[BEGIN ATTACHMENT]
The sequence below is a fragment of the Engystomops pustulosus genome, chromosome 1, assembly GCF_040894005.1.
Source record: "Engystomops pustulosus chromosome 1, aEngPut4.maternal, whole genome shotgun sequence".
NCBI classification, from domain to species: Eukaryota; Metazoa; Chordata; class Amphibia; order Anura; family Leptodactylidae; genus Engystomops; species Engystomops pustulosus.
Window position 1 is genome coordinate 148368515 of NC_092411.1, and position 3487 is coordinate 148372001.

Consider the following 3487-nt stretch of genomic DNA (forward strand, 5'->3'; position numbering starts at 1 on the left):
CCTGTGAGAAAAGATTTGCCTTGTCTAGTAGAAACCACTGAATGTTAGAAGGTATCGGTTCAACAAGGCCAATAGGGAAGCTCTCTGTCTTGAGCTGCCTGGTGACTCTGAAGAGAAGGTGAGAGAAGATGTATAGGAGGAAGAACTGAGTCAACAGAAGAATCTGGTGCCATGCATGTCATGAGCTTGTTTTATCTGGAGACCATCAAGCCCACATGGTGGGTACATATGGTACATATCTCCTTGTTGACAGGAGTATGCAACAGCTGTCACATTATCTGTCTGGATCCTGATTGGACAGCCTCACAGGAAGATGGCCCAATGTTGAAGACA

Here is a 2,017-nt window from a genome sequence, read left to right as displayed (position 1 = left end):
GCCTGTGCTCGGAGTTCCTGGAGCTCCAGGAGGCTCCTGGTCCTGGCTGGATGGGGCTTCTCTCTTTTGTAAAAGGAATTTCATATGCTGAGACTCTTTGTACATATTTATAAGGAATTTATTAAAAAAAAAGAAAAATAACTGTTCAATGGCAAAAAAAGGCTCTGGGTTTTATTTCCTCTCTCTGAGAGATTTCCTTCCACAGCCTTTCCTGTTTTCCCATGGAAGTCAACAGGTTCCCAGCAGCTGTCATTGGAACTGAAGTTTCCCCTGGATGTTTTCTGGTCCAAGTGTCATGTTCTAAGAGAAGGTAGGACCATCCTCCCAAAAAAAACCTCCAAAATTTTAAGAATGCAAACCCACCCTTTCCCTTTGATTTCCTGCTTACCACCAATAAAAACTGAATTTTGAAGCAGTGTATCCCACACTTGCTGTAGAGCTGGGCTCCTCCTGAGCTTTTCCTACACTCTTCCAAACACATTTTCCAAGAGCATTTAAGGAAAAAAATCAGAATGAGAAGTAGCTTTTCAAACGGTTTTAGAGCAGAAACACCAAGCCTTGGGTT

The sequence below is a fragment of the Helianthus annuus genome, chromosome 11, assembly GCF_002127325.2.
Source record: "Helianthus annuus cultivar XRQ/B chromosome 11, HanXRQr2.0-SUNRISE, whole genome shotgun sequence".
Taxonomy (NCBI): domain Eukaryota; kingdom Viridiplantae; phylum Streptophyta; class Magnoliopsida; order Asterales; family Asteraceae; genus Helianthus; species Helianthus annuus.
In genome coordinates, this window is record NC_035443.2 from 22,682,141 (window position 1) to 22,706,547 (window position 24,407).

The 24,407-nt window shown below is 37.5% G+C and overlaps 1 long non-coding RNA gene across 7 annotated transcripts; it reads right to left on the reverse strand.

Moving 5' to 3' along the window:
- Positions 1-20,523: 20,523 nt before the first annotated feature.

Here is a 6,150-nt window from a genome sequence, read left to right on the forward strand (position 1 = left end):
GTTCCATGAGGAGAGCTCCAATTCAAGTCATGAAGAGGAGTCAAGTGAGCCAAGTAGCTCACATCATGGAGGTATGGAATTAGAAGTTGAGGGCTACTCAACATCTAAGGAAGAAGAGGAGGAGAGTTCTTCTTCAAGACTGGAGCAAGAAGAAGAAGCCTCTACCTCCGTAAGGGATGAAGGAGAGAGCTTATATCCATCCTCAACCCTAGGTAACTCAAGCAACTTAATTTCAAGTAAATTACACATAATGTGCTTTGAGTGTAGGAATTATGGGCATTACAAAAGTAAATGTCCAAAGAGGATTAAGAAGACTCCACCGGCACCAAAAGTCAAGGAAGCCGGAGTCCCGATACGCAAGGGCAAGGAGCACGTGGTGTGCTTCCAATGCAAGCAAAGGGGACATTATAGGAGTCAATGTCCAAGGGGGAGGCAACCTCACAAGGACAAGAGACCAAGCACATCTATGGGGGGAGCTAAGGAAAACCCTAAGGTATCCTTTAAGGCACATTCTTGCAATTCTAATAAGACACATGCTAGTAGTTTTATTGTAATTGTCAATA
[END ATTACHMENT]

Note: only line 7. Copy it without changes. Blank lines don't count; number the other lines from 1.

Here is a 2,017-nt window from a genome sequence, read left to right as displayed (position 1 = left end):